Sen. Tim Kaine (D-Va.), who supported his vote for the 2018 deregulation bill, told The Hill that the Old Dominion lost some of its banks between 2010 and 2018 because the Small banks, faced with having to hire compliance departments, decided to sell to larger institutions, which resulted in the closure of branches and the layoff of employees.
“My community banks, over the years of implementation, have sort of posed this problem. They said, listen, a law that was designed to stop too big to fail is also accelerating too small to succeed,” said Kaine, who is re-elected in 2024.
“Community banks, when the Banking Bill (2018) was drawn up, they said to themselves, we strongly support this. They were very supportive and they still are, and they’ve done well in Virginia for the past few years,” he added.
Sen. Gary Peters (D-Mich.) also said he doesn’t regret his 2018 vote in favor of the deregulation bill and cautioned against jumping to conclusions about the cause of the collapses.
“I don’t know all the facts,” Peters said. “Right now we have an ongoing investigation; the feds are going to look at exactly what happened. I don’t think we should jump to conclusions, so we investigate and look at the facts. »
The Department of Justice and the Securities and Exchange Commission are both investigating the Silicon Valley Bank collapse, and the Federal Reserve has launched its own investigation. The central bank said a review of the investigation, which is being led by Vice President for Oversight Michael Barr, will be made public on May 1.
Sen. Chris Coons (D-Del.), who voted for the 2018 bill, said it was “premature” to link the five-year-old bill to last week’s collapse.
“I think it’s premature to say that we know that action by regulators under the previous administration — or that legislative action under the previous administration — made a difference,” he told The Hill. “We do not know it.”
The senator cited other factors that could have led to the bank’s collapse, including failure of management, failure to plan for inflation risk and failure of regulatory oversight.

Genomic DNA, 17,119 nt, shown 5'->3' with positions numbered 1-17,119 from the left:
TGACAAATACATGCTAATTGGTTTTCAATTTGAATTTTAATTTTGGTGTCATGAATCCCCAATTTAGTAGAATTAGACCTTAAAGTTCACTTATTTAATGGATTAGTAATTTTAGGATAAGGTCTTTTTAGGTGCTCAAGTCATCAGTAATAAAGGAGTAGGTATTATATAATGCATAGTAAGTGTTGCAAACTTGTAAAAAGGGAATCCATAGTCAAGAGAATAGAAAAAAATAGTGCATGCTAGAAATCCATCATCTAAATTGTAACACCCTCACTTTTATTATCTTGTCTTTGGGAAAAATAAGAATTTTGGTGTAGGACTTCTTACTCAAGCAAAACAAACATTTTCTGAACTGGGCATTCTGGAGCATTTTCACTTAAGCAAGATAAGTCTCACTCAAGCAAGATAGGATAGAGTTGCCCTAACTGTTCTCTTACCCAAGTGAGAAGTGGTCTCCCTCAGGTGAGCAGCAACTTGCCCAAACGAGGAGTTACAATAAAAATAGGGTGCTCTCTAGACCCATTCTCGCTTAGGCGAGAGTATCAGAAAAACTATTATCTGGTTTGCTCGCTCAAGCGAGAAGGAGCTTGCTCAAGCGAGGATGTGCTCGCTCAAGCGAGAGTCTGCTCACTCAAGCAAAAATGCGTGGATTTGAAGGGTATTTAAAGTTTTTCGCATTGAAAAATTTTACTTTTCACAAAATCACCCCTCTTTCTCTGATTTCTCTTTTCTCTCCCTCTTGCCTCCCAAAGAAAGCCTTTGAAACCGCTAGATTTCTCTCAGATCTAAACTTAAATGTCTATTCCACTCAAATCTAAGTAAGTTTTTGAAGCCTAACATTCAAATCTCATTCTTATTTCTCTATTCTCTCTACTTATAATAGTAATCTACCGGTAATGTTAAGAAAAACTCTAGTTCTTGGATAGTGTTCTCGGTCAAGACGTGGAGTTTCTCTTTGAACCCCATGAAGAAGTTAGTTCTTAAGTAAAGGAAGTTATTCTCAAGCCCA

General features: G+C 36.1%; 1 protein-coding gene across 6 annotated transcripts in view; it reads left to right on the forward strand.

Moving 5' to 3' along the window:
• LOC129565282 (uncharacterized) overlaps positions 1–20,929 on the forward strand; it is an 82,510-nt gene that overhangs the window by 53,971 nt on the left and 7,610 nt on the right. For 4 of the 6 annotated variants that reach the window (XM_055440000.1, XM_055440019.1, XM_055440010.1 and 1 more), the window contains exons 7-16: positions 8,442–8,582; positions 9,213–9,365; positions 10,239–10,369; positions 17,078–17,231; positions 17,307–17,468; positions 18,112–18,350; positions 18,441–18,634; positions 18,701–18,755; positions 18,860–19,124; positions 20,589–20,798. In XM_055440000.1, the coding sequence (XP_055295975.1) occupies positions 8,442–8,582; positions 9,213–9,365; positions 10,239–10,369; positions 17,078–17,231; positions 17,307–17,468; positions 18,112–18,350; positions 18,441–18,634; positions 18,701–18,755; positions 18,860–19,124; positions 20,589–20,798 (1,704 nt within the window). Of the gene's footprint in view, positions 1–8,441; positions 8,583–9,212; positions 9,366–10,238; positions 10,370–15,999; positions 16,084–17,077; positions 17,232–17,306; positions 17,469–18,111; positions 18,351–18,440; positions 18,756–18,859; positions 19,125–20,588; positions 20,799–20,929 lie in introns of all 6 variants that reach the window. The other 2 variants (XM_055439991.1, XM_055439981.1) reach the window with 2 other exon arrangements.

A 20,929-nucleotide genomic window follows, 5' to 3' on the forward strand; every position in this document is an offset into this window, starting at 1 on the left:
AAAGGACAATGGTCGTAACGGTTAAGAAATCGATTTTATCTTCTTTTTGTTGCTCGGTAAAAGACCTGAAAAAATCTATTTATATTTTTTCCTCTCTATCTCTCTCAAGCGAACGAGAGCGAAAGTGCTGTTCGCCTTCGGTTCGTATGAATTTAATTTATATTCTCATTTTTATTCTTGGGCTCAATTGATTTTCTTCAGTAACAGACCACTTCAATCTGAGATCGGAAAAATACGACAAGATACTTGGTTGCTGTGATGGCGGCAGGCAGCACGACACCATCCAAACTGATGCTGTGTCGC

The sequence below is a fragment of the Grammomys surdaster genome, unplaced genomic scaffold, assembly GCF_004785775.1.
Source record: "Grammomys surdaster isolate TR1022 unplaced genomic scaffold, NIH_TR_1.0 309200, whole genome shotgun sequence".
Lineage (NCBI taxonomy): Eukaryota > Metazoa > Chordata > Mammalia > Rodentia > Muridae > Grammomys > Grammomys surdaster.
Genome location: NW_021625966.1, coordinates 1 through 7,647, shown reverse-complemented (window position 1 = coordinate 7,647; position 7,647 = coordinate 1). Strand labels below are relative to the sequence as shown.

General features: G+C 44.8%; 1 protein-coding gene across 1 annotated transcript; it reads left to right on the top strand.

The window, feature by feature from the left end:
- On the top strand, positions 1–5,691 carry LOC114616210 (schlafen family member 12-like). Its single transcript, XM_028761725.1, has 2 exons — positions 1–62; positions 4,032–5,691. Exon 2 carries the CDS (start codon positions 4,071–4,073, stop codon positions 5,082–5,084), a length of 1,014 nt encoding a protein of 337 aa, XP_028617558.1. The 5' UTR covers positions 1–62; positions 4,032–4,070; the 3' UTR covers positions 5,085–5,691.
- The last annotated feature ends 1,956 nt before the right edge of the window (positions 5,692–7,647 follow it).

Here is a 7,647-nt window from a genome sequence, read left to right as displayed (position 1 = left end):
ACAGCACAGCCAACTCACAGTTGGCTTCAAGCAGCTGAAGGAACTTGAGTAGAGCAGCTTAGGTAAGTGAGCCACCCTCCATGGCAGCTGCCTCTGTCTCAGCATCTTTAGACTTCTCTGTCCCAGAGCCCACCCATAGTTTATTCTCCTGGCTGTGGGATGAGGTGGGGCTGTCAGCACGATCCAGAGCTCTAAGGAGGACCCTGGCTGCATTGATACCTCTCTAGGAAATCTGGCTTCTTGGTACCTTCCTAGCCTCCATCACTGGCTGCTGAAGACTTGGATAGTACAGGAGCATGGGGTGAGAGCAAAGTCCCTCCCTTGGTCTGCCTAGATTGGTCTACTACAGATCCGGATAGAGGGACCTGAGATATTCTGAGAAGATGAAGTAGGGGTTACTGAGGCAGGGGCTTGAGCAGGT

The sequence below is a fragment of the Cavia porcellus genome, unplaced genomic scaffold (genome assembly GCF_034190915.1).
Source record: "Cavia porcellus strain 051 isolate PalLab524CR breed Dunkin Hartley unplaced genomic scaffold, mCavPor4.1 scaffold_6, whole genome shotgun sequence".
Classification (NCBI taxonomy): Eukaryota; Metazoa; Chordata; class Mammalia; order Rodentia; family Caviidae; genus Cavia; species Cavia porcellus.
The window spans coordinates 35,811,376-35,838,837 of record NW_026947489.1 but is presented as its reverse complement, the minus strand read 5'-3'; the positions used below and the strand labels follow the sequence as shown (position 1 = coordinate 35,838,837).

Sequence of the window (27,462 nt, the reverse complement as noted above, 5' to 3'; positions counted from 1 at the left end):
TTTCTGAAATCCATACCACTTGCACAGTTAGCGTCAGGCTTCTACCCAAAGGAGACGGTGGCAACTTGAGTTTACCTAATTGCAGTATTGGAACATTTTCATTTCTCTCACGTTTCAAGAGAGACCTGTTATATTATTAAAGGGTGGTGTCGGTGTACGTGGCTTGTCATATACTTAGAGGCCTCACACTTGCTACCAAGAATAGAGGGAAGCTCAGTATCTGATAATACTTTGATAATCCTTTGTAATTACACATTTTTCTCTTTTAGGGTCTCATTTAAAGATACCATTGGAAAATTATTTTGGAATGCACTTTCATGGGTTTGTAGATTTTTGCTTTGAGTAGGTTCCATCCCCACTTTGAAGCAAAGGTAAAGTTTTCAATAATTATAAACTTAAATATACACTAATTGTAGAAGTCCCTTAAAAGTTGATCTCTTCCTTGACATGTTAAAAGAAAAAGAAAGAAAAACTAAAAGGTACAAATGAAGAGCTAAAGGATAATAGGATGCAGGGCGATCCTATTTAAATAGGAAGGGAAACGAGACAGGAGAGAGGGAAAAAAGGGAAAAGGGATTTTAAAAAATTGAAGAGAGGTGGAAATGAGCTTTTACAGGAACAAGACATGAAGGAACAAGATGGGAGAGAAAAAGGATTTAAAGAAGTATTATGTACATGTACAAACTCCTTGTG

Warren and Rep. Katie Porter (D-California), however, draw a direct line between failing banks and the 2018 bill. The progressive couple, along with dozens of other Democrats, introduced a bill Tuesday which would repeal the 2018 Dodd-Frank rollback by restoring the regulatory threshold to $50 billion.
The legislation comes after Biden this week called on Congress and banking regulators “to strengthen rules for banks to reduce the risk of this type of bank failure happening again and to protect American jobs and small businesses.”
Stabenow said she was concerned about the threshold under the Warren-Porter bill.
“The reason I supported the bill originally was that I thought the $50 billion threshold was too low. And so it brings it all down to that. And so that’s my question,” she said.
“And I think we have to look at, you know, what really happened here? I mean, there is total incompetence from this bank, definitely. And the question is what would make a difference? That’s what interests me,” she added, later saying “I think it’s just about seeing, you know, what we can do to fix this without going back to harm small banks”.
Coons said it was “premature” to consider “specific solutions” while the cause of the bank failure remains unknown, and Kaine said he wanted to review Barr’s analysis first before taking a decision on Warren’s bill.
But if Barr says repealing the rollback would be a good thing to do, Kaine said he would be “supportive.”
One of Warren’s bill supporters may be Rep. André Carson (D-Ind.), who backed the 2018 rollback. Asked about his vote, the congressman told The Hill in a statement that , in light of the bank closings, it’s time to bring the standards back in the direction of Dodd-Frank.
“In light of recent events, I believe it is time to review and update these changes to bring the requirements closer to our original Dodd-Frank standards, which I was proud to vote to establish” , he told The Hill. “This will help strengthen our financial system to remain resilient and reliable as the economic tides come and go.”